All in this together, so reach out to someone
Friends care about friends.
With that in mind, how are you holding up these days?
I’ll be honest with you. If you asked me that question this week, I would share with you, “Not all that well.”
The stress of trying to be a magician and keep finding rabbits in my hat to keep the newspaper on an even keel has taken its toll on me. Tuesday, I spent two hours in Zoom meetings at work, only to spend another two-and-a-half hours on another video meeting in the evening. The stress of trying to balance responsibilities at work with priorities at home was wearing thin, and it began to show.
And, for good measure, my mother ended up in the emergency room at a hospital in Pittsburgh, Pennsylvania Thursday morning.
Yup, there has been more than enough stress in my life right now, as far as I am concerned.
And I suspect I’m not alone.
Sheltering at home wears thin after a certain point, and that point was passed long ago for many of us. What once seemed like an unexpected respite has turned into a frustrating exercise in patience. There are only so many walls in a house that can be painted — unless, of course, you really want to start the process all over again.
I have discovered that I am a person whose personality is such that I have to be in control. Even when things are going great in my life, I still am thinking in my mind what potential pitfalls could derail my happiness, and then I work through in my brain how I could try and prevent those from happening.
In good times, being such a “control freak” is frustrating. In times like these, where you and I have control over just about nothing, it is exacerbating.
In a newspaper story on Friday done by the Ogden Newspapers COVID-19 Reporting Team, Dr. Stephanie Rushton, a behavioral health physician from Williamsport, Pennsylvania, addressed the importance of maintaining positive mental health during times like these.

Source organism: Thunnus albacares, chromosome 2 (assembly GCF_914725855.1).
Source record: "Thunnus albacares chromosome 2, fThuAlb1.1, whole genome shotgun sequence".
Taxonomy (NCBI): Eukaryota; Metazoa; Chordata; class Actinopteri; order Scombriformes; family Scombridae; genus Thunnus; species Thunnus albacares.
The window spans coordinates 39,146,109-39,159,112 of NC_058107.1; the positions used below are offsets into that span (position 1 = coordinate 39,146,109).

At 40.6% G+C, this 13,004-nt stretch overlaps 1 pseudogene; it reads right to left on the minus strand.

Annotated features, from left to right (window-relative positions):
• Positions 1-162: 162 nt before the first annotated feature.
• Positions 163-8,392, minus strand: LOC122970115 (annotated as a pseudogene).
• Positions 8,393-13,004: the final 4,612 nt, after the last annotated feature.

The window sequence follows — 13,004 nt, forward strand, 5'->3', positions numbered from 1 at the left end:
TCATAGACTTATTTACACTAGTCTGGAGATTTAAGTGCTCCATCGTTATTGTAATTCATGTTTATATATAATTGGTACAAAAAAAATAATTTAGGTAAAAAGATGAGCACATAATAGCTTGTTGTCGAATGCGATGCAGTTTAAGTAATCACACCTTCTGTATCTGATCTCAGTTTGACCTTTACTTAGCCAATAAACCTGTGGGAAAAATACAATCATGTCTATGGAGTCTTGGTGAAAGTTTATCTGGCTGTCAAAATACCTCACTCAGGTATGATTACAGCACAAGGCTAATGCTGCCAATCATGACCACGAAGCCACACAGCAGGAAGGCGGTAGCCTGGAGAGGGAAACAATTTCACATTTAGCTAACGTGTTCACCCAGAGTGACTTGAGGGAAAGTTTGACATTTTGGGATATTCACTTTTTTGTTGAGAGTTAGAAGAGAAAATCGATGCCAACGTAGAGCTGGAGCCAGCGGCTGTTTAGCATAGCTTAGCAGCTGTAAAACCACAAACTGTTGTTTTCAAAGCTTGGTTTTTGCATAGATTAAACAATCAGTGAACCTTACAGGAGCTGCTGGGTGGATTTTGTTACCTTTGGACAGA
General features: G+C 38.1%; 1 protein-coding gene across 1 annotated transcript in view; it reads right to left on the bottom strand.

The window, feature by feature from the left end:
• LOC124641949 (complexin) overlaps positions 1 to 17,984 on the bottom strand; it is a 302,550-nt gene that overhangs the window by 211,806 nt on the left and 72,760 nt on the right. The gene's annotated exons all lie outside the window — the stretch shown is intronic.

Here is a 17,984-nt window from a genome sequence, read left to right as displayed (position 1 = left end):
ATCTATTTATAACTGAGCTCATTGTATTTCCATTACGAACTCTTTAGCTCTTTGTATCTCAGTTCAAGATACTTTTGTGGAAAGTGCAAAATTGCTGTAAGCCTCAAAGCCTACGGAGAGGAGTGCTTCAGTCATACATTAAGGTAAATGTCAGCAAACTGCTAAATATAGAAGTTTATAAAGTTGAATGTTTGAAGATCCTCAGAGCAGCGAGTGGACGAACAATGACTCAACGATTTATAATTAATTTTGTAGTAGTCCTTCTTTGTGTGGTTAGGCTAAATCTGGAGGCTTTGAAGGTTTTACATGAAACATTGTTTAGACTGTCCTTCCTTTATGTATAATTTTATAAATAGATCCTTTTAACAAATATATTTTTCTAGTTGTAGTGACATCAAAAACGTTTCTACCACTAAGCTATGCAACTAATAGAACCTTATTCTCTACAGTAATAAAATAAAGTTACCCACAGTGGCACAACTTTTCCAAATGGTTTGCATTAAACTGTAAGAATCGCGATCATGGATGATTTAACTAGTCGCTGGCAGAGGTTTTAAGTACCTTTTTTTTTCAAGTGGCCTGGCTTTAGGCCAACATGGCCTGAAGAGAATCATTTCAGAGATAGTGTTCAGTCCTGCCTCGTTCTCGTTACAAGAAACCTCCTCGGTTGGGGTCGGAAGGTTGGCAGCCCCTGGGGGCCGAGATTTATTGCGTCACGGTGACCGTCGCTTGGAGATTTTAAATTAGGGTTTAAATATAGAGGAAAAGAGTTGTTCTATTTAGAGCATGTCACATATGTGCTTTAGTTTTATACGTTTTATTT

Rushton said many of the new patients she’s taken on in recent months who had a history with mental health concerns were doing well until the pandemic. The levels of uncertainty that came with it caused challenges to resurface for some of them.
“The anxiety is there for safety and health,” Rushton said. “We tend to function the best when we have routine, consistency and predictability. The fact that there’s so much of the situation that we can’t control, people are struggling coping with that.”
People are concerned with their health. People are concerned about their jobs. People want to connect with others but can’t because of state restrictions.
Dr. Dean Aslinia, a psychotherapist with the University of Phoenix, said the stress surrounding the loss of control and the uncertainty created by the pandemic can be overwhelming even for those who have never experienced mental health issues such as depression and anxiety.
My point to sharing those thoughts today is to validate the feelings of anxiety and frustration that many people are suffering from right now. You are not alone, and you do not have to question your sanity because of them.
I would encourage all of us, especially now, to keep in touch with our friends. Keep in communication with them through phone call, email or note. Let them know you care, that you’re thinking of them or praying for them.
Stay in touch.
We are all in this together. We all have friends.
Today, let’s reach out to someone and surprise them with a smile.
Bill Speer can be reached at 989-354-3111, ext. 311, or firstname.lastname@example.org. Follow him on Twitter @billspeer13.